These books for elementary readers also make great read-alouds for younger children. They are children's classics, written 70 years ago and are still in print! Husband and wife both worked on the words and pictures, a perfect team. Full color lithographs contain so much detail that young eyes enjoy, and the stories are well-told. A series every child should read.
First, we must note that while the reprints of these wonderful old books say "Landmark Books" on the covers, inside they are the original text of the Step-Up Books, they are written on a younger level than the Landmark Book series which is listed below. If you can find the originals young readers will be delighted with the large print and spacing that is easy on their eyes. The Step-Up books are written on a 1st or 2nd grade reading level, but are great stories that will interest even older readers.
Garrard Discovery Books, World Explorers, and American Indians Biography Series
This is my favorite biography series for elementary readers. The stories begin with a chapter about the subject's childhood and then they move into their adult life. They are well-written, contain lots of dialogue that helps the child picture himself in the book. Garrard published three series of biographies: Discovery Books, World Explorers, and American Indians. All of these are written on a 2nd grade reading level, and contain many two-color illustrations. When I read these aloud to my younger brother, he would always beg for another chapter--no matter who we were reading about!
Childhood Of Famous Americans
This series has been perennially popular since it was first published in the 1940s. Many printings of these books have cemented them in the memories of generations of young American readers. These biographies are very fictional, for the most part, but the last few chapters do convey the character's place in American history. The idea is that they introduce young readers to a famous American in a story about the character's own childhood, so children become familiar with great figures from history. Written on a 2nd or 3rd grade reading level, these books are a great way to encourage students to develop their reading skills while learning about great American men and women.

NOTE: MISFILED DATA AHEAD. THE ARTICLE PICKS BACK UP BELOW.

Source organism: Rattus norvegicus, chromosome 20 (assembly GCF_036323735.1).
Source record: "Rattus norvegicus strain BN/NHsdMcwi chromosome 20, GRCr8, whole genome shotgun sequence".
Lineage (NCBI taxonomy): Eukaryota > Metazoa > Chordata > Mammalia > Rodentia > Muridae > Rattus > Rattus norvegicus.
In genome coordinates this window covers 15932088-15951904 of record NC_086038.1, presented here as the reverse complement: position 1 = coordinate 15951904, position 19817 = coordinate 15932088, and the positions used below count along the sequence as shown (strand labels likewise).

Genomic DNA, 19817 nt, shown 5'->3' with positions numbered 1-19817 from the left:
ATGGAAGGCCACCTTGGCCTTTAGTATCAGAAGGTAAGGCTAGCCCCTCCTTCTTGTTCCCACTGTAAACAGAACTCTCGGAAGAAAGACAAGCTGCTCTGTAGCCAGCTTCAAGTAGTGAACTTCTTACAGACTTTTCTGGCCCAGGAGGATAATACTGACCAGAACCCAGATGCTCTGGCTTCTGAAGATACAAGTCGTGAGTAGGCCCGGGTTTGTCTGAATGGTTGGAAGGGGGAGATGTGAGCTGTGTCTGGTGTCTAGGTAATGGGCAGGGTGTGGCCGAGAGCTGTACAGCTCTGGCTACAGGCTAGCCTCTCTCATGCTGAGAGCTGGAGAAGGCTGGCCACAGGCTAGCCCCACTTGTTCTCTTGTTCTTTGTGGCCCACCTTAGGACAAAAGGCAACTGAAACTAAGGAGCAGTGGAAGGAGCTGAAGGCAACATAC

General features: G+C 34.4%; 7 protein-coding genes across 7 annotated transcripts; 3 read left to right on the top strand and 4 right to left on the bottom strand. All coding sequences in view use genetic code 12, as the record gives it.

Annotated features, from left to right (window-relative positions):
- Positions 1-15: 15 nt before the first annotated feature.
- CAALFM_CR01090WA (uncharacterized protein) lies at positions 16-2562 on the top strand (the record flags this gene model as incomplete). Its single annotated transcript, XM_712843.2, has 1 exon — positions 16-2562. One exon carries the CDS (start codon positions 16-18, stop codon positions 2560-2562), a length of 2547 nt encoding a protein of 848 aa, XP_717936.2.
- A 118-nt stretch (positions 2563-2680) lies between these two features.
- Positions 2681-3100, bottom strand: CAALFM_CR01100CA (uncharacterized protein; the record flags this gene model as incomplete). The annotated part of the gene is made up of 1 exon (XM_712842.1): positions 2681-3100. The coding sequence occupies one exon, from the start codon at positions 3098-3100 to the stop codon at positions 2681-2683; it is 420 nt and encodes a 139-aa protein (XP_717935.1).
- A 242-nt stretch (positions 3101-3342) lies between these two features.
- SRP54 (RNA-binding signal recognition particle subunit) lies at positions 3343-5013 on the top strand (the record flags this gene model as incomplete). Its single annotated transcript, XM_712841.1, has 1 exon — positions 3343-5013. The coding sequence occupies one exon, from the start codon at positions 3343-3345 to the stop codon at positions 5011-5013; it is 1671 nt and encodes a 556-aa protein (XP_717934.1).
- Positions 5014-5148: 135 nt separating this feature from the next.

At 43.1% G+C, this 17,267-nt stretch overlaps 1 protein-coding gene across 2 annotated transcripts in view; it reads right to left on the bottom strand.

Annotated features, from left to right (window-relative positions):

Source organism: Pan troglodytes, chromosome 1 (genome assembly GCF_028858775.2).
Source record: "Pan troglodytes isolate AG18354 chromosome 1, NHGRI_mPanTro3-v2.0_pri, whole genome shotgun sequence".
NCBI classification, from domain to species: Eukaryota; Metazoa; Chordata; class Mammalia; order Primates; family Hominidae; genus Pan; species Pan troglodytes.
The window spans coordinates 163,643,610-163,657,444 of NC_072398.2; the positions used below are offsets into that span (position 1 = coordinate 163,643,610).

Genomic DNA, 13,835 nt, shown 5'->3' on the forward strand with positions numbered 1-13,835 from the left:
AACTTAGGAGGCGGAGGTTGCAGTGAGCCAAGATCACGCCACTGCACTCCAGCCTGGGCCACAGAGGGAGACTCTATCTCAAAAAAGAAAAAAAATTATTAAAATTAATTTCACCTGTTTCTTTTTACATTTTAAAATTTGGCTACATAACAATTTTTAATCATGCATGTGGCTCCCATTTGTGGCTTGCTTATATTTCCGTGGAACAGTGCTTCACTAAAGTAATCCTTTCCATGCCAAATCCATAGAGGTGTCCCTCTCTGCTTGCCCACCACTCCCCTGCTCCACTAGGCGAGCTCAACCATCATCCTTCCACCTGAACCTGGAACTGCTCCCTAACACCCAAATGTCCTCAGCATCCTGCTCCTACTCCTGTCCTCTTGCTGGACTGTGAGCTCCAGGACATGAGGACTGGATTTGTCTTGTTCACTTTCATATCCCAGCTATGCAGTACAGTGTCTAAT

These vintage readers are out-of-print, but worth hunting down. Written for a 2nd grade reading level, but longer (about 250 pages), these books are divided into sections of several chapters that help new readers tackle a longer chapter book. Line drawing illustrations complement the text. Enjoy these if you can find them!
Back in print, these classic books introduce children to the lives and music of great composers. Wheeler believed that children could become acquainted with musicians, even if they weren't noble men. Her stories focus on the positive characteristics of the musician, mainly relating the relevant musical events of his childhood. Interspersed in the illustrated text are excerpts of sheet music, pieces described in the text and, simple enough for beginning pianists. Written for 3rd-4th grade readers, Wheeler's biographies are also enjoyed by younger listeners and older readers alike.
Elizabeth Ripley Artist Biographies
These books are about 70 pages long, each two-page spread has a full-page black-and-white photograph of one of the artist's works. Written for 4th-5th grade readers, these biographies are a nice blend of biography and art appreciation; specifics about individual paintings are woven throughout the story of the man's life. Older readers and younger listeners will be interested as well.
Published by Grosset & Dunlap in the 1950s and 60s, these are a non-fiction equivalent to their popular We Were There series, but instead of fictional children as the main characters the Signature Books are told from the perspective of the biography's subject. Plenty of dialogue make these books read like a fictional story, but they are really true--these biographies are fun to read and will engage your upper-elementary readers. The information isn't dumbed down, and will be enjoyed by older readers as well. The Story of Edith Cavell--a World War One nurse is a favorite in the series, with both boys and girls.
This is perhaps the most well-known, collected series by homeschool families, yet I am continually surprised by those who don't know about these great books. Published by Random House in the 1950s and 60s, these books were written by some of the best children's authors of that time and specialists in their academic fields. There are almost 200 titles in the series comprised of biography, history, and social science topics. Written at about 5th grade level, some of these books are still in print, though many can be found inexpensively on the used book market.
These biographies are perhaps the most well-written, interesting biography series out there for junior high-high school readers. Their subjects are extensive, from scientists to world leaders, sports figures to musicians, there is a Messner Biography on just about anyone you'd want to read about!